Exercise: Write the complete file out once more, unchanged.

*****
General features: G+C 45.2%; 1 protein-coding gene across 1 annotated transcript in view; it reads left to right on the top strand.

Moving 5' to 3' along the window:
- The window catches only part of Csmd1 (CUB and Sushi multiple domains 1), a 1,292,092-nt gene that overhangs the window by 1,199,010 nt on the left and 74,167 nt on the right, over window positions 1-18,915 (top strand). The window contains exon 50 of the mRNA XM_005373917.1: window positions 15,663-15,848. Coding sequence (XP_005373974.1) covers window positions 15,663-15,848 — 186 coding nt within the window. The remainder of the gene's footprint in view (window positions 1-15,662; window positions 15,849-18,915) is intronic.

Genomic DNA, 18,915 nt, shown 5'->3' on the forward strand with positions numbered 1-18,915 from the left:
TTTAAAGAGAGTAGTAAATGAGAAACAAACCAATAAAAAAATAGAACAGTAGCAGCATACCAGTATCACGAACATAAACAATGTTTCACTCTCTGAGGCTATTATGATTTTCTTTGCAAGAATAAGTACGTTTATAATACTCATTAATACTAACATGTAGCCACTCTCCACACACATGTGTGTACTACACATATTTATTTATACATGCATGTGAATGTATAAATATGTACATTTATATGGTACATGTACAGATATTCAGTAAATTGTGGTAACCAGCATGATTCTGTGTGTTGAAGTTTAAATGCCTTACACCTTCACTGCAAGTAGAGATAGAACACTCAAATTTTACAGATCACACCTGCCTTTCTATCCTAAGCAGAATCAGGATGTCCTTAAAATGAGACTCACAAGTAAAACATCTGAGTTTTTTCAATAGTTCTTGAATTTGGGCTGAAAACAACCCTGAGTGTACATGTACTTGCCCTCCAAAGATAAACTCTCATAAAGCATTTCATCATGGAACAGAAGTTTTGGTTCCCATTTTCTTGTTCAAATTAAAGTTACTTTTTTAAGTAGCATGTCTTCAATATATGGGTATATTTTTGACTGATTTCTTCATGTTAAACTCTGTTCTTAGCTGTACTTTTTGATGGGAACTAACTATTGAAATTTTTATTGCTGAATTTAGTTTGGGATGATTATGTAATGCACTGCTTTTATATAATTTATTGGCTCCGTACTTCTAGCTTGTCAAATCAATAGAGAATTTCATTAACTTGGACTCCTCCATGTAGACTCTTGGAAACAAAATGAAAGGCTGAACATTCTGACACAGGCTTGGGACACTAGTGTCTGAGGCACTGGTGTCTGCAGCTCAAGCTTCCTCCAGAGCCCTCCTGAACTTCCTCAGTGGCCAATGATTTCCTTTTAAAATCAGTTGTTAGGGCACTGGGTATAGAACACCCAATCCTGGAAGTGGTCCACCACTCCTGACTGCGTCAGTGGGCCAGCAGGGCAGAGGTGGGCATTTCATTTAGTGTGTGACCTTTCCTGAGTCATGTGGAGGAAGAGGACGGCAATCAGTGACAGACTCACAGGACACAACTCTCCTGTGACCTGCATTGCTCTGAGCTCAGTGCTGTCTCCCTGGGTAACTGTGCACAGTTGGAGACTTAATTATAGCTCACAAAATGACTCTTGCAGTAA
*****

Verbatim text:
General features: G+C 45.2%; 1 protein-coding gene across 1 annotated transcript in view; it reads left to right on the top strand.

Moving 5' to 3' along the window:
- The window catches only part of Csmd1 (CUB and Sushi multiple domains 1), a 1,292,092-nt gene that overhangs the window by 1,199,010 nt on the left and 74,167 nt on the right, over window positions 1-18,915 (top strand). The window contains exon 50 of the mRNA XM_005373917.1: window positions 15,663-15,848. Coding sequence (XP_005373974.1) covers window positions 15,663-15,848 — 186 coding nt within the window. The remainder of the gene's footprint in view (window positions 1-15,662; window positions 15,849-18,915) is intronic.

Genomic DNA, 18,915 nt, shown 5'->3' on the forward strand with positions numbered 1-18,915 from the left:
TTTAAAGAGAGTAGTAAATGAGAAACAAACCAATAAAAAAATAGAACAGTAGCAGCATACCAGTATCACGAACATAAACAATGTTTCACTCTCTGAGGCTATTATGATTTTCTTTGCAAGAATAAGTACGTTTATAATACTCATTAATACTAACATGTAGCCACTCTCCACACACATGTGTGTACTACACATATTTATTTATACATGCATGTGAATGTATAAATATGTACATTTATATGGTACATGTACAGATATTCAGTAAATTGTGGTAACCAGCATGATTCTGTGTGTTGAAGTTTAAATGCCTTACACCTTCACTGCAAGTAGAGATAGAACACTCAAATTTTACAGATCACACCTGCCTTTCTATCCTAAGCAGAATCAGGATGTCCTTAAAATGAGACTCACAAGTAAAACATCTGAGTTTTTTCAATAGTTCTTGAATTTGGGCTGAAAACAACCCTGAGTGTACATGTACTTGCCCTCCAAAGATAAACTCTCATAAAGCATTTCATCATGGAACAGAAGTTTTGGTTCCCATTTTCTTGTTCAAATTAAAGTTACTTTTTTAAGTAGCATGTCTTCAATATATGGGTATATTTTTGACTGATTTCTTCATGTTAAACTCTGTTCTTAGCTGTACTTTTTGATGGGAACTAACTATTGAAATTTTTATTGCTGAATTTAGTTTGGGATGATTATGTAATGCACTGCTTTTATATAATTTATTGGCTCCGTACTTCTAGCTTGTCAAATCAATAGAGAATTTCATTAACTTGGACTCCTCCATGTAGACTCTTGGAAACAAAATGAAAGGCTGAACATTCTGACACAGGCTTGGGACACTAGTGTCTGAGGCACTGGTGTCTGCAGCTCAAGCTTCCTCCAGAGCCCTCCTGAACTTCCTCAGTGGCCAATGATTTCCTTTTAAAATCAGTTGTTAGGGCACTGGGTATAGAACACCCAATCCTGGAAGTGGTCCACCACTCCTGACTGCGTCAGTGGGCCAGCAGGGCAGAGGTGGGCATTTCATTTAGTGTGTGACCTTTCCTGAGTCATGTGGAGGAAGAGGACGGCAATCAGTGACAGACTCACAGGACACAACTCTCCTGTGACCTGCATTGCTCTGAGCTCAGTGCTGTCTCCCTGGGTAACTGTGCACAGTTGGAGACTTAATTATAGCTCACAAAATGACTCTTGCAGTAA